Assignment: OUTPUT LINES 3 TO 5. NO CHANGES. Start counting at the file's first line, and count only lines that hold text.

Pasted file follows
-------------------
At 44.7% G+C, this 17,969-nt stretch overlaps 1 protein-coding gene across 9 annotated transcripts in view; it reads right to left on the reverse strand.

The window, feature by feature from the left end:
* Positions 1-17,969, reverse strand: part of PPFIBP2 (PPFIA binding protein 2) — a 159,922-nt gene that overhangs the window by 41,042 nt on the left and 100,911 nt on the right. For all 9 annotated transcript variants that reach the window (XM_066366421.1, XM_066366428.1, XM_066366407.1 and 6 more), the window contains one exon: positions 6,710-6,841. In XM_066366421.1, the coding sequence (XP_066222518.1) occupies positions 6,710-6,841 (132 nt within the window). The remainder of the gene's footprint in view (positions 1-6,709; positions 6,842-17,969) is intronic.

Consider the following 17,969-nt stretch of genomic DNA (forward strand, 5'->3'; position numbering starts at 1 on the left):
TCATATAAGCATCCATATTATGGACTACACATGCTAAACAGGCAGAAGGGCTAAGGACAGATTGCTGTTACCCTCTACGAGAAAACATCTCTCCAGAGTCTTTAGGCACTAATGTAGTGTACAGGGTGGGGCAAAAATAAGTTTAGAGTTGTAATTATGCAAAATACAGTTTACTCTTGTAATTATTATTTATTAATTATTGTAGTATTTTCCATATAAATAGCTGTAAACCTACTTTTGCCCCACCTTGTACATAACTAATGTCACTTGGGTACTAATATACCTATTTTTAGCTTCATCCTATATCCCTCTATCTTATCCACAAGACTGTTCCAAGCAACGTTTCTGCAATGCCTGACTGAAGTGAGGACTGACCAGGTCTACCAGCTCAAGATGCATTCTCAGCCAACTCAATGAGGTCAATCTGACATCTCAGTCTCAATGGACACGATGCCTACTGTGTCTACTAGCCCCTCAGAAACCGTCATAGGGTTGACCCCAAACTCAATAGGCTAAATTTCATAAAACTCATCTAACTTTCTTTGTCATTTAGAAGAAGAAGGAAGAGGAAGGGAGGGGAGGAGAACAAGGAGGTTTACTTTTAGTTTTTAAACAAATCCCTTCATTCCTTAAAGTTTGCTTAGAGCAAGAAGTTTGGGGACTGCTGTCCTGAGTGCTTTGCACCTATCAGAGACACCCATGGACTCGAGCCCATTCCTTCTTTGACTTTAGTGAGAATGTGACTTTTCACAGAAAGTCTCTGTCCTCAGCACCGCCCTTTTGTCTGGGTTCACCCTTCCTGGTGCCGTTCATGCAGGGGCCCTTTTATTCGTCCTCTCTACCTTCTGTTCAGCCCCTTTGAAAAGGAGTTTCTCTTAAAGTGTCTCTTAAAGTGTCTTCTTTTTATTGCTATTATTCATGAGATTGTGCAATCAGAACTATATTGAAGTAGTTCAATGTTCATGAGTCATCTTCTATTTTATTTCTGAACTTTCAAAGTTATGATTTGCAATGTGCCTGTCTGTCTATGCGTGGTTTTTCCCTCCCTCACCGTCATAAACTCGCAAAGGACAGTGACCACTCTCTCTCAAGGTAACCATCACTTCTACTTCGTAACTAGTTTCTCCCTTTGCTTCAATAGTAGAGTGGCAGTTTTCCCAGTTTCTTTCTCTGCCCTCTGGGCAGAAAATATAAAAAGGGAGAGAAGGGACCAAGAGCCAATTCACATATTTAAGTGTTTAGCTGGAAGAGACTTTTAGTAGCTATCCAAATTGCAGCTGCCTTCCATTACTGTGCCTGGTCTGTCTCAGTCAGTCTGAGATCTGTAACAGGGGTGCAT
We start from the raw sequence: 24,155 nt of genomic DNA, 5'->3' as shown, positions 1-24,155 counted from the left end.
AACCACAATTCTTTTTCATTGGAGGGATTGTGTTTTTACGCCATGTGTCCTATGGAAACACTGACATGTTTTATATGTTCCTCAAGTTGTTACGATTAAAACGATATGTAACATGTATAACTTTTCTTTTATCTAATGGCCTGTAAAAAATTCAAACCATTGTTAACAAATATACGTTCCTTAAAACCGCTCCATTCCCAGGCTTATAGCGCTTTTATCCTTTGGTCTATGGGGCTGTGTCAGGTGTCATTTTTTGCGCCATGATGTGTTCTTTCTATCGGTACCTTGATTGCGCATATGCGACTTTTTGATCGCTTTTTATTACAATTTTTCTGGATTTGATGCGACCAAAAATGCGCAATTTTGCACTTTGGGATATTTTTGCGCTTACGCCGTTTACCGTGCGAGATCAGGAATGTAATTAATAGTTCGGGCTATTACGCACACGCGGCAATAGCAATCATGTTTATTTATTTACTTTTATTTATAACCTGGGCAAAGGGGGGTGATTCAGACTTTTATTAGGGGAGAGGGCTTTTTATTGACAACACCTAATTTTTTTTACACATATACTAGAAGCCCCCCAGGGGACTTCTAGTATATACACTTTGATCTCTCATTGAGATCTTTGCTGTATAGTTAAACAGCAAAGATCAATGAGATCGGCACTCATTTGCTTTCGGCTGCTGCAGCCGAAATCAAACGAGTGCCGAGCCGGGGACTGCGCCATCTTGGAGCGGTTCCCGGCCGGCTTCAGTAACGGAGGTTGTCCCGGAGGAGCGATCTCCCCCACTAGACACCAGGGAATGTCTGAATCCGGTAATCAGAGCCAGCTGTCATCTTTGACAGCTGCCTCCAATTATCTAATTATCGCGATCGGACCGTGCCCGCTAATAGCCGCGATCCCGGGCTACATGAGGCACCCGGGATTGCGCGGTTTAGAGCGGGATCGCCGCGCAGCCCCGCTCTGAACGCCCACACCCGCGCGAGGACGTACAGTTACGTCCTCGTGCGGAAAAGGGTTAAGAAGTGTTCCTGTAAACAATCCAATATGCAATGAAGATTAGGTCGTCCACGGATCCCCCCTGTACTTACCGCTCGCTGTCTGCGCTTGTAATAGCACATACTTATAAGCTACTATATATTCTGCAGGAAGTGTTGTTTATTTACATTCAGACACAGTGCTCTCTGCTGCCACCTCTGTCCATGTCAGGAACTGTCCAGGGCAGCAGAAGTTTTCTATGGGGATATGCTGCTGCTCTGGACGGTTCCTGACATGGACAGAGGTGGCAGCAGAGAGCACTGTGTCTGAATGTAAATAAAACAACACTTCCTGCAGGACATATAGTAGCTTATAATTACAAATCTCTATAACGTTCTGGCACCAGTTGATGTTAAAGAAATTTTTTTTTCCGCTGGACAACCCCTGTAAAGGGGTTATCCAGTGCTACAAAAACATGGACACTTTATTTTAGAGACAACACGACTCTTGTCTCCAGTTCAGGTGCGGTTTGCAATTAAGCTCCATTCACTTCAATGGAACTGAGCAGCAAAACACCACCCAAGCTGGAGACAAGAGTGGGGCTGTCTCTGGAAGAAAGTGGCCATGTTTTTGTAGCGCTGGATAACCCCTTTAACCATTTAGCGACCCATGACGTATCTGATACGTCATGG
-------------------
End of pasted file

* Positions 1-17,969, reverse strand: part of PPFIBP2 (PPFIA binding protein 2) — a 159,922-nt gene that overhangs the window by 41,042 nt on the left and 100,911 nt on the right. For all 9 annotated transcript variants that reach the window (XM_066366421.1, XM_066366428.1, XM_066366407.1 and 6 more), the window contains one exon: positions 6,710-6,841. In XM_066366421.1, the coding sequence (XP_066222518.1) occupies positions 6,710-6,841 (132 nt within the window). The remainder of the gene's footprint in view (positions 1-6,709; positions 6,842-17,969) is intronic.

Consider the following 17,969-nt stretch of genomic DNA (forward strand, 5'->3'; position numbering starts at 1 on the left):
TCATATAAGCATCCATATTATGGACTACACATGCTAAACAGGCAGAAGGGCTAAGGACAGATTGCTGTTACCCTCTACGAGAAAACATCTCTCCAGAGTCTTTAGGCACTAATGTAGTGTACAGGGTGGGGCAAAAATAAGTTTAGAGTTGTAATTATGCAAAATACAGTTTACTCTTGTAATTATTATTTATTAATTATTGTAGTATTTTCCATATAAATAGCTGTAAACCTACTTTTGCCCCACCTTGTACATAACTAATGTCACTTGGGTACTAATATACCTATTTTTAGCTTCATCCTATATCCCTCTATCTTATCCACAAGACTGTTCCAAGCAACGTTTCTGCAATGCCTGACTGAAGTGAGGACTGACCAGGTCTACCAGCTCAAGATGCATTCTCAGCCAACTCAATGAGGTCAATCTGACATCTCAGTCTCAATGGACACGATGCCTACTGTGTCTACTAGCCCCTCAGAAACCGTCATAGGGTTGACCCCAAACTCAATAGGCTAAATTTCATAAAACTCATCTAACTTTCTTTGTCATTTAGAAGAAGAAGGAAGAGGAAGGGAGGGGAGGAGAACAAGGAGGTTTACTTTTAGTTTTTAAACAAATCCCTTCATTCCTTAAAGTTTGCTTAGAGCAAGAAGTTTGGGGACTGCTGTCCTGAGTGCTTTGCACCTATCAGAGACACCCATGGACTCGAGCCCATTCCTTCTTTGACTTTAGTGAGAATGTGACTTTTCACAGAAAGTCTCTGTCCTCAGCACCGCCCTTTTGTCTGGGTTCACCCTTCCTGGTGCCGTTCATGCAGGGGCCCTTTTATTCGTCCTCTCTACCTTCTGTTCAGCCCCTTTGAAAAGGAGTTTCTCTTAAAGTGTCTCTTAAAGTGTCTTCTTTTTATTGCTATTATTCATGAGATTGTGCAATCAGAACTATATTGAAGTAGTTCAATGTTCATGAGTCATCTTCTATTTTATTTCTGAACTTTCAAAGTTATGATTTGCAATGTGCCTGTCTGTCTATGCGTGGTTTTTCCCTCCCTCACCGTCATAAACTCGCAAAGGACAGTGACCACTCTCTCTCAAGGTAACCATCACTTCTACTTCGTAACTAGTTTCTCCCTTTGCTTCAATAGTAGAGTGGCAGTTTTCCCAGTTTCTTTCTCTGCCCTCTGGGCAGAAAATATAAAAAGGGAGAGAAGGGACCAAGAGCCAATTCACATATTTAAGTGTTTAGCTGGAAGAGACTTTTAGTAGCTATCCAAATTGCAGCTGCCTTCCATTACTGTGCCTGGTCTGTCTCAGTCAGTCTGAGATCTGTAACAGGGGTGCAT